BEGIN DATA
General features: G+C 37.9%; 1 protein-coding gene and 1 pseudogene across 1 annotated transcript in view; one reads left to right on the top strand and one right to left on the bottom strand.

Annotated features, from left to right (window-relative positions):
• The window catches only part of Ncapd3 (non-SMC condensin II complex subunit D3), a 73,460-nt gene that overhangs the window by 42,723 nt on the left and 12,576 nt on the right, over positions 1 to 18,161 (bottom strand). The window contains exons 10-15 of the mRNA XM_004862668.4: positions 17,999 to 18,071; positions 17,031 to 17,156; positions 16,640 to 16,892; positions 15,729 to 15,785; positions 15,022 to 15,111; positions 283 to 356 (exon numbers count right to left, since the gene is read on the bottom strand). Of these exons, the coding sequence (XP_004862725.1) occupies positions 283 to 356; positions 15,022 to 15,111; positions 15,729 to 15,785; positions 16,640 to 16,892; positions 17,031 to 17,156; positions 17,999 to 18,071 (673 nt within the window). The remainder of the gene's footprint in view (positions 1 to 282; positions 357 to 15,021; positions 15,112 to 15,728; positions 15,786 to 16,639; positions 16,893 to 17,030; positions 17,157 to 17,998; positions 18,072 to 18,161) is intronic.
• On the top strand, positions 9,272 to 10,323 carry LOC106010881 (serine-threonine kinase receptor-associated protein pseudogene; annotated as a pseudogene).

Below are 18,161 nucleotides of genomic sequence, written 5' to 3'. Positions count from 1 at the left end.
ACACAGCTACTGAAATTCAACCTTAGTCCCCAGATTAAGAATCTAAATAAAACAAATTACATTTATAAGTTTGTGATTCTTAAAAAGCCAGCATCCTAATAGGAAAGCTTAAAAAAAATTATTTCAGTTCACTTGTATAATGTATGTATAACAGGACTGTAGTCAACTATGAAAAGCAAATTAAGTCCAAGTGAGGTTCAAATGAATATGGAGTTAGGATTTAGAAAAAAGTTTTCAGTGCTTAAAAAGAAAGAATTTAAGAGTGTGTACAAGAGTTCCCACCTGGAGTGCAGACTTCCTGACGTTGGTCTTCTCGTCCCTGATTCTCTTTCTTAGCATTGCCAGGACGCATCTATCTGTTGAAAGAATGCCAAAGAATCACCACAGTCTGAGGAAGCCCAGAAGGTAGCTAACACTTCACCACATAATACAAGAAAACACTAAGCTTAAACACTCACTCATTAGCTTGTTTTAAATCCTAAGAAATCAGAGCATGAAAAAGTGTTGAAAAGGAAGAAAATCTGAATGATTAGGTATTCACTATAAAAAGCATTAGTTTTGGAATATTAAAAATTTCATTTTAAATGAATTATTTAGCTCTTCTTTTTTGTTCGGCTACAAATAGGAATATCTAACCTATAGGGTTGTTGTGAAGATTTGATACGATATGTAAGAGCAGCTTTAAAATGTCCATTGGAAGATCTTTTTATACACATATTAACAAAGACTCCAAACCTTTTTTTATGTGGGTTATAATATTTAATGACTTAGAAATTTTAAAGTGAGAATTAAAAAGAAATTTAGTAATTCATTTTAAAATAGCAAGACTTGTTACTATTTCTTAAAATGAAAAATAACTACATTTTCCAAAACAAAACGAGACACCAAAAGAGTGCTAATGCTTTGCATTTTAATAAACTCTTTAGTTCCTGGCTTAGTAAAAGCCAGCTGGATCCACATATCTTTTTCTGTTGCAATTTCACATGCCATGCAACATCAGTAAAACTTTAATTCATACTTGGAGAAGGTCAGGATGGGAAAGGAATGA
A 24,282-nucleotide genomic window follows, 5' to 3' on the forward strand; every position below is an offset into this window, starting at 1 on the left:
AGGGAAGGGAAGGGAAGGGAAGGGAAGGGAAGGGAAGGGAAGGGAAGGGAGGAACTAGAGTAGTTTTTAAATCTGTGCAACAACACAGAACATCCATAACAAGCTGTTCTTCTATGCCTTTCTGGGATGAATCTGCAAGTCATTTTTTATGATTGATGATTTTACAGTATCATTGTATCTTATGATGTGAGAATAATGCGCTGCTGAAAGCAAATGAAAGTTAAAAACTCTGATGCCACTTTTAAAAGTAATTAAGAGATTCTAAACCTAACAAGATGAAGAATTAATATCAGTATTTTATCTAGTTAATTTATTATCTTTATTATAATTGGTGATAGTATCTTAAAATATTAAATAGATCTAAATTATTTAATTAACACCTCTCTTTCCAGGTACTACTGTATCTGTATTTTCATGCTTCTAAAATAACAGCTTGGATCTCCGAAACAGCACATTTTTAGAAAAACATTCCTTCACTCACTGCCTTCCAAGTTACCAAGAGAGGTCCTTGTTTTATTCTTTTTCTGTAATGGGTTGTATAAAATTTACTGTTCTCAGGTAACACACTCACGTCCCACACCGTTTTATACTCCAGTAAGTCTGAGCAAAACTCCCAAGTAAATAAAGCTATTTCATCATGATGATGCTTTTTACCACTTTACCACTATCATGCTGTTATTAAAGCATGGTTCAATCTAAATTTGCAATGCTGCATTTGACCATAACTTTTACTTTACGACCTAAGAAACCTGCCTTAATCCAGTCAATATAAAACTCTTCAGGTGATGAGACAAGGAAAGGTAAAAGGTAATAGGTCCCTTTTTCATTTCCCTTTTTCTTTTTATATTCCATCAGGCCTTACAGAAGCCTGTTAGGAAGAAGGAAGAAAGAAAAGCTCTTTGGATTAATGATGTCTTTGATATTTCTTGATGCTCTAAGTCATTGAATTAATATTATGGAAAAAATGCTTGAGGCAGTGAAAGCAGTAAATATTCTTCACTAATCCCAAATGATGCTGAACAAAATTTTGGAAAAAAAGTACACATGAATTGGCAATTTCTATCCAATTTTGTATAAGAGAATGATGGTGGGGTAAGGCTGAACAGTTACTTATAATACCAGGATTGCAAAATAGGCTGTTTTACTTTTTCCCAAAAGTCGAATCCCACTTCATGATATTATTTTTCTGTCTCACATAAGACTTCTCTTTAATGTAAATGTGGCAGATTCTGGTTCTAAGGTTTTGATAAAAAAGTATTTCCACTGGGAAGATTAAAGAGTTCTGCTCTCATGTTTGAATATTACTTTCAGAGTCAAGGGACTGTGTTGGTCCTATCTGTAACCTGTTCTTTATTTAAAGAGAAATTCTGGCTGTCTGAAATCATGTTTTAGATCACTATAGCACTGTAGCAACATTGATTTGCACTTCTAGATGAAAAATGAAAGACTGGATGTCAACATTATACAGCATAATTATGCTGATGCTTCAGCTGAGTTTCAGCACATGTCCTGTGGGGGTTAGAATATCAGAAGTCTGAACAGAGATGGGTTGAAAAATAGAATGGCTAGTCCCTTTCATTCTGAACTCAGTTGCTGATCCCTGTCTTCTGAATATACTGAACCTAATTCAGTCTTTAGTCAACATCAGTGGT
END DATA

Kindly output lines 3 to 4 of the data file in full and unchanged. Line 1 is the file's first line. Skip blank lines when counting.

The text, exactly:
• The window catches only part of Ncapd3 (non-SMC condensin II complex subunit D3), a 73,460-nt gene that overhangs the window by 42,723 nt on the left and 12,576 nt on the right, over positions 1 to 18,161 (bottom strand). The window contains exons 10-15 of the mRNA XM_004862668.4: positions 17,999 to 18,071; positions 17,031 to 17,156; positions 16,640 to 16,892; positions 15,729 to 15,785; positions 15,022 to 15,111; positions 283 to 356 (exon numbers count right to left, since the gene is read on the bottom strand). Of these exons, the coding sequence (XP_004862725.1) occupies positions 283 to 356; positions 15,022 to 15,111; positions 15,729 to 15,785; positions 16,640 to 16,892; positions 17,031 to 17,156; positions 17,999 to 18,071 (673 nt within the window). The remainder of the gene's footprint in view (positions 1 to 282; positions 357 to 15,021; positions 15,112 to 15,728; positions 15,786 to 16,639; positions 16,893 to 17,030; positions 17,157 to 17,998; positions 18,072 to 18,161) is intronic.
• On the top strand, positions 9,272 to 10,323 carry LOC106010881 (serine-threonine kinase receptor-associated protein pseudogene; annotated as a pseudogene).